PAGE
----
• Be aware of your “contents” insurance. Does it cover the replacement cost of critical equipment?
  • Know what your insurance does not cover. Most general casualty policies do not cover flood damage. Many require additional riders for windstorm, sewer backup, or earth movement. Consider adding coverage for likely perils, especially flood insurance.
  • Consider business interruption insurance that assists you with operating needs during a period of shutdown. It may help you meet payrolls, pay vendors, and purchase inventory until you are in full operation again. Also be prepared for the extraordinary costs of a disaster such as leasing temporary equipment, restoring lost data, and hiring temporary workers.
  • Don’t assume that, just because you haven’t experienced flooding before, it will never happen. Flooding patterns can change dramatically with development: water, which runs off new streets and parking lots, may overwhelm nearby streams and surrounding land. Landslides and sinkholes may develop because of distant earth movement, natural or man-made. The creek by your building may be a tiny, placid stream that has never flooded, but a downpour may change it into a destructive torrent that destroys your building foundation. Plan for the worst.

Cost Segregation

It’s never too early to think about your taxes and ways to save money. One items mostly overlooked is the depreciation of the construction of your building.

A simple cost segregation analysis can help you determine if you are getting the most savings possible. Cost segregation is the process of identifying, segregating, and reclassifying components of commercial property into shorter depreciable tax lives. The core benefit of a cost segregation study is the additional cash flow that is created by reducing an owner’s current taxable income. For all practical intents, a cost segregation study can be viewed as a long-term no-interest loan from the federal government. What’s more, the cost of the study is a deductible business expense.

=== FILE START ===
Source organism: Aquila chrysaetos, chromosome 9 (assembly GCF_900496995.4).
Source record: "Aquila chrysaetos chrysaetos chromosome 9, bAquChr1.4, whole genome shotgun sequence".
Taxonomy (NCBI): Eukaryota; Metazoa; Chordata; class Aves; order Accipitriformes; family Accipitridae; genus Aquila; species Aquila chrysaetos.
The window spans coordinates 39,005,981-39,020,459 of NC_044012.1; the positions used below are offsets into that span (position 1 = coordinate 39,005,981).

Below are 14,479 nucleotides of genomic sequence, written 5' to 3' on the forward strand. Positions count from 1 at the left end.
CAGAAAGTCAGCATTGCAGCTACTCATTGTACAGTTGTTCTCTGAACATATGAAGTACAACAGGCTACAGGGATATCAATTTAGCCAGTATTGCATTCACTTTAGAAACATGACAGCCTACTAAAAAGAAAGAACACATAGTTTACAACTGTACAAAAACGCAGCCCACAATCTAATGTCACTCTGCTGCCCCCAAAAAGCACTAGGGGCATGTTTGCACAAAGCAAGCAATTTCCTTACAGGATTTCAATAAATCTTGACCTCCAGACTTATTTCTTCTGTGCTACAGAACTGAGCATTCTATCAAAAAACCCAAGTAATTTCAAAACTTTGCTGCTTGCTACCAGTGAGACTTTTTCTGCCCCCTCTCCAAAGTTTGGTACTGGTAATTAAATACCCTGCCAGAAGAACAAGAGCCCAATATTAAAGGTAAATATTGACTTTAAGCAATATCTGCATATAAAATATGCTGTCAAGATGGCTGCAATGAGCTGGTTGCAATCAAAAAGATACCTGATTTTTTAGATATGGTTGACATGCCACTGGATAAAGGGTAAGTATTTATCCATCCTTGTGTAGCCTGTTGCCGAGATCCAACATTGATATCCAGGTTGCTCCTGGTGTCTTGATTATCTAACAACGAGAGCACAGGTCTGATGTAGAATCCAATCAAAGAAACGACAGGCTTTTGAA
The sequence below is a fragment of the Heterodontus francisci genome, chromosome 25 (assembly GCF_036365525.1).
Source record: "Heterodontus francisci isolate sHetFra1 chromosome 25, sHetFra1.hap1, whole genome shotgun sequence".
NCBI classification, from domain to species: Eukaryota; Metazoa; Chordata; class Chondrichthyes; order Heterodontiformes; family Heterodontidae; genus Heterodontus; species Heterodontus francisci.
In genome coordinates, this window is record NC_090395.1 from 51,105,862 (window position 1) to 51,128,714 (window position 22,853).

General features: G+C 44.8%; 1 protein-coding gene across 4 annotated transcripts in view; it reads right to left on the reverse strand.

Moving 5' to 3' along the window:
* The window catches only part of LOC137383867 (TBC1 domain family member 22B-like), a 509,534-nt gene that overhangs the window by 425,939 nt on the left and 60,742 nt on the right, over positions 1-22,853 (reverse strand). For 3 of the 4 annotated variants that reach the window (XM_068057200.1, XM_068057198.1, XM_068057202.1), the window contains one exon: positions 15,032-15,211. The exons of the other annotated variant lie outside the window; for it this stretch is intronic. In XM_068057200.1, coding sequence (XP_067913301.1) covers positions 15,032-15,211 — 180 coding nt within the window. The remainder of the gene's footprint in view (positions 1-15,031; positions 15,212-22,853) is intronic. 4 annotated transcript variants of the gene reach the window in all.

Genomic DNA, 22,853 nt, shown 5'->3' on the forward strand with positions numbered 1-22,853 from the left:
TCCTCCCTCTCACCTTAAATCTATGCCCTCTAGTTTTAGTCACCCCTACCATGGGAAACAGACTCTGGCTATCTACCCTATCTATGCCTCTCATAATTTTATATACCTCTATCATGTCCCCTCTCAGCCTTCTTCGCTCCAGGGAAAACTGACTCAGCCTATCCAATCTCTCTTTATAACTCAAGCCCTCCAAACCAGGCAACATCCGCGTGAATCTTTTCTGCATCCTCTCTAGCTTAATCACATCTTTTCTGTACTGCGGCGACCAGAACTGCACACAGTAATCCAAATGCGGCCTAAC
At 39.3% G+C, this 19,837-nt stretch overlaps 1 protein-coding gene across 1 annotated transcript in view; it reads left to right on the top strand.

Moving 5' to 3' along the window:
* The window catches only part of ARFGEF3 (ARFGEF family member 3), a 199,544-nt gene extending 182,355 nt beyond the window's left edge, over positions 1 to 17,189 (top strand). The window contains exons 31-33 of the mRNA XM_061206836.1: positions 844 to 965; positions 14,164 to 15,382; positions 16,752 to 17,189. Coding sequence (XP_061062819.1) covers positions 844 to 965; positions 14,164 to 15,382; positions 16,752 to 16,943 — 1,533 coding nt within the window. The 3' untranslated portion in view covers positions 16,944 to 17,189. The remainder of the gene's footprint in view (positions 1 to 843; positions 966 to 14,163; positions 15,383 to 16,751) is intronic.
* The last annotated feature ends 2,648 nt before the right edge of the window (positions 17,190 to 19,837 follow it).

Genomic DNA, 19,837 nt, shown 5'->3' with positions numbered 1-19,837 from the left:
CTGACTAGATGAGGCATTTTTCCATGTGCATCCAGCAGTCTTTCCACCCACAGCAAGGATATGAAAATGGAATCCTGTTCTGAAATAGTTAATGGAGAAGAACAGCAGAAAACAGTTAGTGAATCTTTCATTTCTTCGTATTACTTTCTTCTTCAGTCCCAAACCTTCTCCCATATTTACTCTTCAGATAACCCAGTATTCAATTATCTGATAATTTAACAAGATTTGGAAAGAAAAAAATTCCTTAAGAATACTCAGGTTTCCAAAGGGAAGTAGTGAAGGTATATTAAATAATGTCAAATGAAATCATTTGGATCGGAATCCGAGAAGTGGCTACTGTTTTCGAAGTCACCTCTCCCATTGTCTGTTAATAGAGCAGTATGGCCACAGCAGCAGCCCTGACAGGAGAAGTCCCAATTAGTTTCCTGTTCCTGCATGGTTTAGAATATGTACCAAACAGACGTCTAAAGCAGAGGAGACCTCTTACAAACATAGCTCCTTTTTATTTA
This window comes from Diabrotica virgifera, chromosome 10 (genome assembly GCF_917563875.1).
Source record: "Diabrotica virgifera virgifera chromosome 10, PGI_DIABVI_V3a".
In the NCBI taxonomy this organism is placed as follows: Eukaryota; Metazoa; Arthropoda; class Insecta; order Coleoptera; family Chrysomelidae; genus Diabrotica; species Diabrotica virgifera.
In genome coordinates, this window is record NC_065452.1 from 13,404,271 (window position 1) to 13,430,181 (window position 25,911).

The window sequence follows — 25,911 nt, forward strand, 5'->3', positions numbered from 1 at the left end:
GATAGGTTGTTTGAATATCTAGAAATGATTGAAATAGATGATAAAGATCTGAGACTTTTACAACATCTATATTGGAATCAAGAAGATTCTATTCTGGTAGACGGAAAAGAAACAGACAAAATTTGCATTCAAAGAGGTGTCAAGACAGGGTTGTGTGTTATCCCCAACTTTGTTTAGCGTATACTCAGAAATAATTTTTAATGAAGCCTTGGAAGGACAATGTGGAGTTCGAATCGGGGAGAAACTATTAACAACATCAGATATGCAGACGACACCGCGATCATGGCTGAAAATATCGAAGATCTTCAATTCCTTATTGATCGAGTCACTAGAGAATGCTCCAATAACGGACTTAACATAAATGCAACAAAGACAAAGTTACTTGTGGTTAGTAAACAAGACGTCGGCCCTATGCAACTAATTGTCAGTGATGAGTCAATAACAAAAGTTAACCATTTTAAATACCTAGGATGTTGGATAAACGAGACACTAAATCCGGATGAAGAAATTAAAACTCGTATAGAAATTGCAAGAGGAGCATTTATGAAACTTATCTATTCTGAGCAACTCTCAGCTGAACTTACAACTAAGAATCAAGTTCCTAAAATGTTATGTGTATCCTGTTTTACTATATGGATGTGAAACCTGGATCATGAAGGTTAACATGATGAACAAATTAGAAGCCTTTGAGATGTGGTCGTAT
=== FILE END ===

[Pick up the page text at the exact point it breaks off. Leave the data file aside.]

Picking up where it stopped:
Who can benefit from a cost segregation study?

A good cost/benefit analysis begins with answering these key preliminary questions:

Does the property qualify for these tax benefits?

 What is the owner’s tax status?

How long does the owner plan on owning the building?

Want to know more? Contact us today

 Carleton Compton ccompton@equity.net or Jason Scott jscott@equity.net

What is a Lease Audit?

A lease audit is an in-depth review of a tenant’s occupancy costs to ensure that the costs are in compliance with the lease requirements.

What are some Red Flags that might indicate discrepancies and overpayments?


·Changes in the management company
·Accounting changes in billings from the Landlord
·Move-in activity
·Tenant Fit-up
·Marketing and promotional events around the     building
·Increases in annual costs greater than 2% – 4%
·Building Construction
 If any of these circumstances have happened to you contact us today. You could be paying more than your fair share.